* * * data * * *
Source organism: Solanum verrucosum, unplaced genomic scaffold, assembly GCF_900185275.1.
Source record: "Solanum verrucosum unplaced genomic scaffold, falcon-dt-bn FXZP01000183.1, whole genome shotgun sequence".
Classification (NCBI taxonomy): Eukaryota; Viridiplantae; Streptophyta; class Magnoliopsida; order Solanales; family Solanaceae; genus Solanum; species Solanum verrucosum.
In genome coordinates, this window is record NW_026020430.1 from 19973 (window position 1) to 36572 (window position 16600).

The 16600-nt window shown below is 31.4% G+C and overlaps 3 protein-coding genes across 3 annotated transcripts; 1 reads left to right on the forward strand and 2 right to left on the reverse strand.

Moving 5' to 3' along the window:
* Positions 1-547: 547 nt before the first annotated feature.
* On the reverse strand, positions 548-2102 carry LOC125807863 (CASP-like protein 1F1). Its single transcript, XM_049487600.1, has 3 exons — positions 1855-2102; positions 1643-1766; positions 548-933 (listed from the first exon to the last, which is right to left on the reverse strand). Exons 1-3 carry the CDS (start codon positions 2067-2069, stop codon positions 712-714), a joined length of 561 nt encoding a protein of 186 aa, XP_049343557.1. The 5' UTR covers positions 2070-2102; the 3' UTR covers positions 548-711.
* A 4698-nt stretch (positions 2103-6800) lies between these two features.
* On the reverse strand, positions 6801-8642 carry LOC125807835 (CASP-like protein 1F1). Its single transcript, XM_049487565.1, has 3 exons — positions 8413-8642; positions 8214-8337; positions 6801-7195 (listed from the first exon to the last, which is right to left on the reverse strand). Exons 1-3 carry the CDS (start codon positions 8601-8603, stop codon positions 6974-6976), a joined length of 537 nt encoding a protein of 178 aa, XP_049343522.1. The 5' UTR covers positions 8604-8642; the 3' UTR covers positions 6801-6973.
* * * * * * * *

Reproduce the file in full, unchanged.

Source organism: Solanum verrucosum, unplaced genomic scaffold, assembly GCF_900185275.1.
Source record: "Solanum verrucosum unplaced genomic scaffold, falcon-dt-bn FXZP01000183.1, whole genome shotgun sequence".
Classification (NCBI taxonomy): Eukaryota; Viridiplantae; Streptophyta; class Magnoliopsida; order Solanales; family Solanaceae; genus Solanum; species Solanum verrucosum.
In genome coordinates, this window is record NW_026020430.1 from 19973 (window position 1) to 36572 (window position 16600).

The 16600-nt window shown below is 31.4% G+C and overlaps 3 protein-coding genes across 3 annotated transcripts; 1 reads left to right on the forward strand and 2 right to left on the reverse strand.

Moving 5' to 3' along the window:
* Positions 1-547: 547 nt before the first annotated feature.
* On the reverse strand, positions 548-2102 carry LOC125807863 (CASP-like protein 1F1). Its single transcript, XM_049487600.1, has 3 exons — positions 1855-2102; positions 1643-1766; positions 548-933 (listed from the first exon to the last, which is right to left on the reverse strand). Exons 1-3 carry the CDS (start codon positions 2067-2069, stop codon positions 712-714), a joined length of 561 nt encoding a protein of 186 aa, XP_049343557.1. The 5' UTR covers positions 2070-2102; the 3' UTR covers positions 548-711.
* A 4698-nt stretch (positions 2103-6800) lies between these two features.
* On the reverse strand, positions 6801-8642 carry LOC125807835 (CASP-like protein 1F1). Its single transcript, XM_049487565.1, has 3 exons — positions 8413-8642; positions 8214-8337; positions 6801-7195 (listed from the first exon to the last, which is right to left on the reverse strand). Exons 1-3 carry the CDS (start codon positions 8601-8603, stop codon positions 6974-6976), a joined length of 537 nt encoding a protein of 178 aa, XP_049343522.1. The 5' UTR covers positions 8604-8642; the 3' UTR covers positions 6801-6973.